This 'universe book' for Amazing Engine opens with the complete core ruleset as described in the Amazing Engine System Guide (so you don't need to buy that) and so can be regarded as a complete game. You do, however, have to create a Player Core if you don't already have one before making your Player Character - the Player Core is a high-level overview of the type of character you prefer to play (the assumption being that you go for the same type all the time and irrespective of setting) which allows you, for example, to transfer experience between your characters in different universes (as defined by the various universe books)... even though you cannot actually transfer an entire character from one universe to another.
The actual setting is then introduced in a section entitled Everything You Read Is True! The concept is that all the wild tales you read in supermarket tabloids and the Fortean Times or see on some of the more dubious TV documentaries is actual fact. Bigfoot. Aliens. The Loch Ness Monster. Assorted celebrities not being dead but hiding out somewhere - JFK, Elvis, whoever you care to name. And of course the conspiracy theorists have the right of it. Nobody's landed on the Moon yet, and UFOs really exist. Now I've often found this sort of material of use when planning games that walk along the edge of reality, but this time these tall tales are the core of the game itself, and the party are all employed as reporters for one of these supermarket tabloids, researching and telling these tall tales... and, yes, they are all true!
At several points, the comment is made that this game is supposed to be silly. Personally, I find it more entertaining when played straight. Certainly, as far as the player-characters are concerned, it's all deadly serious. As for your gaming group, they hopefully have at least some grip on reality, but there's no reason not to play this game like any other. After all, we play wizards and dwarves and spacemen and superheroes without labelling the game 'silly' even though we know they are not real. It's just that this alternate reality is a little more zany than many, and being set in the present day highlights the differences.
The rest of the book consists of several chapters. The first four pick up where the core rules at the beginning of the book leave off, and by the end of them you should have a fully-fledged group of player-characters all rareing to get out and find their Pulitzer-prize winning stories. The next four chapters set the scene for the game and may also be read by players, then at the end there are adventure ideas and other material best left to the Editor, as the Game Master is called here.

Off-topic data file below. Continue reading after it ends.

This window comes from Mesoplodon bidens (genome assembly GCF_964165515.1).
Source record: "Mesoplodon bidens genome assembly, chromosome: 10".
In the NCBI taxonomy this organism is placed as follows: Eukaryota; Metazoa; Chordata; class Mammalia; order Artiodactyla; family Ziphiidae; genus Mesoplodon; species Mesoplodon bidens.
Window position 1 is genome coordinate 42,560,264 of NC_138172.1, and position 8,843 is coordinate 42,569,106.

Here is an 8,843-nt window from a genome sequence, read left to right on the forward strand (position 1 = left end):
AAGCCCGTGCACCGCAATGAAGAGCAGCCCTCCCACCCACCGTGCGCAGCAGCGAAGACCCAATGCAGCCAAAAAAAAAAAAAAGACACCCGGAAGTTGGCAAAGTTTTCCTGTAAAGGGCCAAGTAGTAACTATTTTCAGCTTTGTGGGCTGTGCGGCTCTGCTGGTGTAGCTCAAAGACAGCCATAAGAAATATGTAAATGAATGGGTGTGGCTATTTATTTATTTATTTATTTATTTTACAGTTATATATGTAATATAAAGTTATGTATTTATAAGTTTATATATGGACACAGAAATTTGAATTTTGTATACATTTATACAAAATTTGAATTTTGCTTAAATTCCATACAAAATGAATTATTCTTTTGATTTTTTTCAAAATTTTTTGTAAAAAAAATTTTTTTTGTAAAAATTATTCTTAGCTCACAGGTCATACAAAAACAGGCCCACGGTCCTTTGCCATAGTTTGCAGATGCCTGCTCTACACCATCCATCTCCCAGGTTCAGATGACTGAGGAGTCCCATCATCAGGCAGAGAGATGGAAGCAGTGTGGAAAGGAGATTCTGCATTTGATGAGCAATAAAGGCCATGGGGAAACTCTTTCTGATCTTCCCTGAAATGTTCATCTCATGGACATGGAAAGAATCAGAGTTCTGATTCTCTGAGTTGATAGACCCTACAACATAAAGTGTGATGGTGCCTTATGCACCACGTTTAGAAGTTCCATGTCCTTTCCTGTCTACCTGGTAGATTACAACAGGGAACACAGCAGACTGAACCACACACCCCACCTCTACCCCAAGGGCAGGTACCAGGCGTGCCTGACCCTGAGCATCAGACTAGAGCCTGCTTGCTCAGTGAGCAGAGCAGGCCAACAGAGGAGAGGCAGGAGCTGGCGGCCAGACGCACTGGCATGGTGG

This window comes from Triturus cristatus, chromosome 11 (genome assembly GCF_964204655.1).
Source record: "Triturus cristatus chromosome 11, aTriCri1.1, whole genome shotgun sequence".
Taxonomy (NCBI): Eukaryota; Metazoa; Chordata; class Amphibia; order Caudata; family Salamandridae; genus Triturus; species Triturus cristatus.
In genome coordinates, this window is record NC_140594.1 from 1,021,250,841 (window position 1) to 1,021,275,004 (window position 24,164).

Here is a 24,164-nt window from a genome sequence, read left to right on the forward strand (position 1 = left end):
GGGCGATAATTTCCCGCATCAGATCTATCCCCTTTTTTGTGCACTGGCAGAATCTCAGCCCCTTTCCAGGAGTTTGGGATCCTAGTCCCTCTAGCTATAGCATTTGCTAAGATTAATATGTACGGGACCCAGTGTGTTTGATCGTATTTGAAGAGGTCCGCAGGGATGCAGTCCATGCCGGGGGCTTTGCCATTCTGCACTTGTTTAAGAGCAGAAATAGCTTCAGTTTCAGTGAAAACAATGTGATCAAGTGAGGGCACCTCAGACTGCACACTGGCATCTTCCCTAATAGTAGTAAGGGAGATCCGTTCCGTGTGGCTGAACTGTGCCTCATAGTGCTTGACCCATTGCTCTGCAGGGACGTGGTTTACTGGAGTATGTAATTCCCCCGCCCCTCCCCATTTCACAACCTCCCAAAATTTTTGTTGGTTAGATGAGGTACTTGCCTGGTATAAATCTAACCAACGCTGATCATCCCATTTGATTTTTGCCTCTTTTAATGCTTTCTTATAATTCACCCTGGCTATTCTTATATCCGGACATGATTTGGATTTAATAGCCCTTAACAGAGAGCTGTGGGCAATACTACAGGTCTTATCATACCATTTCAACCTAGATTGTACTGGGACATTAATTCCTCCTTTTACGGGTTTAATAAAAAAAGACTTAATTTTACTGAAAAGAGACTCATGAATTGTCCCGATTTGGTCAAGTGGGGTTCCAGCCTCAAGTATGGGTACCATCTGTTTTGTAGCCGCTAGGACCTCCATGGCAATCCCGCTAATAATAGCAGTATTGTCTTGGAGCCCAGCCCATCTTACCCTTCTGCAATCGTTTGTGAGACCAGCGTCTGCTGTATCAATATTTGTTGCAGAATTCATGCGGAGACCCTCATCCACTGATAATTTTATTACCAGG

There's a rather neat idea behind the character creation system here. All characters are going to be reporters, but the tabloids are not the sort of place a trained journalist wants to end up, so it is assumed that the entire party did something else before they hired on - and it is this carefully-crafted background that gives them their skills. Carefully-crafted? Well, it's more a case of rolling stacks of dice on some tables until you have filled all the skill slots available. As well as a regular character sheet, a worksheet is provided at the back of the book to facilitate this process. This is a 'lifepath' system that builds your character's résumé as it builds the character himself. It can get a little silly, and ought to prove entertaining with both the randomicity and the actual skills and other stuff available giving rise to some hilarious backgrounds. There's lots of detail explaining what the skills are and how to use them in the game.
There's a really quite entertaining chapter called The Tabloid Reporter's Beat which lays out what the party ought to be doing now they are honest-to-goodness tabloid reporters, and the equipment they get to do it with. And another neat thing, in this game as the party are, after all, reporters they not only have adventures, they get to write them up as well! There's a system for that, quite slick, so they won't spend half the session chewing pencils and wondering what to say. There's also a system for calculating remuneration, very important for tabloid reporters scrabbling to survive on the mean streets! Should your party ever get into a brawl, there are a few rules for that as well. In true tabloid style, character death does not necessarily mean that it's time to roll up a new character, though...
Next comes a chapter called Anything For A Laugh. This is for those who take the game's label of "silly" seriously, a collection of ideas for making a comedic game actually work at your tabletop. Finally there are some adventures for the party to cut their journalistic teeth on. Also, sample stories tabloid style are scattered throughout the entire book, any of them might inspire you to create a story of your own.
Whether played as silly as the author intends or in a more serious vein - at least as far as the player-characters are concerned - there's plenty of scope to have some fun with this one.
Return to Tabloid! page.
Reviewed: 15 March 2018